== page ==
I was excited, as an ambitious college student, to be sitting across the cafeteria table from an influential speaker in modern worship leadership. I wanted to pick his brain, and I was talking all about my plans to go to seminary, let deep theology inform my creativity, and my hopes to produce powerful services and programs.
“How’s your musical performance ability?” he curiously asked.
Suddenly, I wasn’t as verbose.
“Some people are looking for the next Chris Tomlin,” he continued. “You might want to keep practicing.”
I was a bit worried. I don’t play guitar, and I don’t have near the vocal range of Chris Tomlin. I lead from the piano, and I was entering the ringer with production/ideation as my strength, and musical/performance as my weakness. Don’t get me wrong; I’m all about musical excellence . . . but I’m not necessarily a stage presence kind of guy and I lead from a stationary instrument.
A lot has changed for me since that dinner, but my friend is absolutely right.
When classical music was (and still is, for some) the basis for a church service’s music, the pastoral aspects of that of a Music Minister or Music Director were rarely mentioned or noticed. The musical resume, however, got plenty of notice. Such churches were (and are) proud of their music guru’s status as composer-in-residence, conductor of a local orchestra, etc. This notion has carried through the addition of contemporary worship services, as they (a minority, in my experience) like to post about a worship leader’s experience in a traveling band, ownership of a recording studio, etc. In both cases, very little (if anything) is mentioned about said leader’s passion and intentions for their role and service to the church.
In some cases, a church’s musical excellence, in my opinion, is overstated (perhaps a better word is “advertised”?). Sometimes the reason that their pastor-like qualifications aren’t mentioned is because they have none. I’ve served under the leadership of worship directors with whom I’ve never even shaken hands. They run rehearsals without a smile, lead the congregation, ironically, in “community worship,” and then leave to get back to their choir, opera or band tour. But the music was more than excellent.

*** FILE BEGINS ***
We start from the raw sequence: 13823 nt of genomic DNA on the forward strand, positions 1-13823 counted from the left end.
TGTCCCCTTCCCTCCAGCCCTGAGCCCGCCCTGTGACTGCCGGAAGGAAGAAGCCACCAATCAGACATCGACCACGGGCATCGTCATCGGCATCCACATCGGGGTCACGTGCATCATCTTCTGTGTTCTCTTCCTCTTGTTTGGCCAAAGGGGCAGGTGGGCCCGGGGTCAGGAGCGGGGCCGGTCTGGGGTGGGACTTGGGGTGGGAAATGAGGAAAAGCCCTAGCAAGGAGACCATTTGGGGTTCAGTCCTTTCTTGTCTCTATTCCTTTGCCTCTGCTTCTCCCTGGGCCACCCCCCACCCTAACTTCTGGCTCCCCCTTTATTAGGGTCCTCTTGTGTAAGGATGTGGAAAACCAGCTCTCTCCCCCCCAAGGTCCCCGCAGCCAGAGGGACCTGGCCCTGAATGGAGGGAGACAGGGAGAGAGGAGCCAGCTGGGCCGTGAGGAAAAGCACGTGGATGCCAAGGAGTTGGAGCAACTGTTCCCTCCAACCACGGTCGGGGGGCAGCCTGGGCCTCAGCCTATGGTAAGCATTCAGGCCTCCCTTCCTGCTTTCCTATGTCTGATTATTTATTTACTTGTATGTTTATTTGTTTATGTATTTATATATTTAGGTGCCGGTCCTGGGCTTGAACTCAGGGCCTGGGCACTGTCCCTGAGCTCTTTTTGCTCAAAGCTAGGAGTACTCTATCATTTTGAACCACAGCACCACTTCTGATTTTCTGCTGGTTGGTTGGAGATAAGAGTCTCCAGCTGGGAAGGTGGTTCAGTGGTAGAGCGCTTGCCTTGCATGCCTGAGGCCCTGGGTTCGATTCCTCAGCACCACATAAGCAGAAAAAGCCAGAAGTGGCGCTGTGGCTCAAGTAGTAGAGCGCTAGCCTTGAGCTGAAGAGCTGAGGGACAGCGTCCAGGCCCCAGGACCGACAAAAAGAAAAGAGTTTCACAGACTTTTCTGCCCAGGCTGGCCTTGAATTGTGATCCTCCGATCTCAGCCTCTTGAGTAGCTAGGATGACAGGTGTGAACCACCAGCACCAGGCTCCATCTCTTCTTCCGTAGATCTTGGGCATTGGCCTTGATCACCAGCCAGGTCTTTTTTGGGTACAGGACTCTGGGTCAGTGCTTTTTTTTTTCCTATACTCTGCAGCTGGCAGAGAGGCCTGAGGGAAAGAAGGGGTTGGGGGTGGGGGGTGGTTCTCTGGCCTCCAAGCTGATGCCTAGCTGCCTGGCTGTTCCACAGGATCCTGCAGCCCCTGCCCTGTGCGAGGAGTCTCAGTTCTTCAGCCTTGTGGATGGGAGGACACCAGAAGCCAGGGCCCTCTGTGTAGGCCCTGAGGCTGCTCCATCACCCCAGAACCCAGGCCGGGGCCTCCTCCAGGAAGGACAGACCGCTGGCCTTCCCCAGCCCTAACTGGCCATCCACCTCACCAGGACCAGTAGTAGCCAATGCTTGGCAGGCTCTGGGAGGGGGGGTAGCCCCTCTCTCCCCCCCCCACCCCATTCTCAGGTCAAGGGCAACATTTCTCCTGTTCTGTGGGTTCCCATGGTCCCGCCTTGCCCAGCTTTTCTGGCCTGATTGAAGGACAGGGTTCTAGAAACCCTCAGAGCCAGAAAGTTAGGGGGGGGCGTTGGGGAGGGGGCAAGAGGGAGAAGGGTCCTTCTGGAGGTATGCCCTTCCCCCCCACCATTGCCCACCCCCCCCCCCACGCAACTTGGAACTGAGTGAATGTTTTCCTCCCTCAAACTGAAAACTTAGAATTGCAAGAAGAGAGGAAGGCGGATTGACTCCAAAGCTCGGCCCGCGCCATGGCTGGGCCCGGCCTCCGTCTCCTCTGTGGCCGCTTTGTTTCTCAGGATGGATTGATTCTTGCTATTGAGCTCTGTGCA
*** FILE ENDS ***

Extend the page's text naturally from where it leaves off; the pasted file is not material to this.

Is worship leadership simply just a change in venue? Is it simply musical accompaniment that used and interpreted differently by a certain crowd such as a church’s congregation? There’s so many churches that have simply hired musicians (professional singers, conductors or rockstars) to bring musical prestige next to the pulpit . . . because that’s sadly what some congregants only care about.
Yet have the proverbial winds changed? Some churches have seemingly heard the curious and cynic’s call away from facade and business-like ministry and to community and sincerity. There are more worship leaders who oversee more than musical logistics. These are more the type of worship leaders I meet at conferences. They preach, they reach out to their volunteers, they give to the congregants, they involve themselves and they see “service production” as a pastoral process. They have sacrificed musical dreams and even some of their musical reputation on the altar because they believe, first and foremost, in the mission of the Church.
Some aspiring worship leaders have asked me how to qualify themselves. I tell them that worship staffs at churches don’t need more theologians or rockstars. They need more shepherds. And not just in the church staff, but in every worshipper’s heart.
I once had an internship during college in worship leadership. The worship pastor (my mentor) had a strong electrical engineering background, you know, the type of person a right-brainer like me is supposed to hate. He wasn’t a strongly creative person or great guitarist, and he sometimes sang off-key. But, oh, did he efficiently and lovingly oversee and run an excellent, creative and culture-impacting department. His mentorship taught me a lot more than other internships I’ve had with much more musical mentors.
Why? Because he is a shepherd. And I hope to be one, too.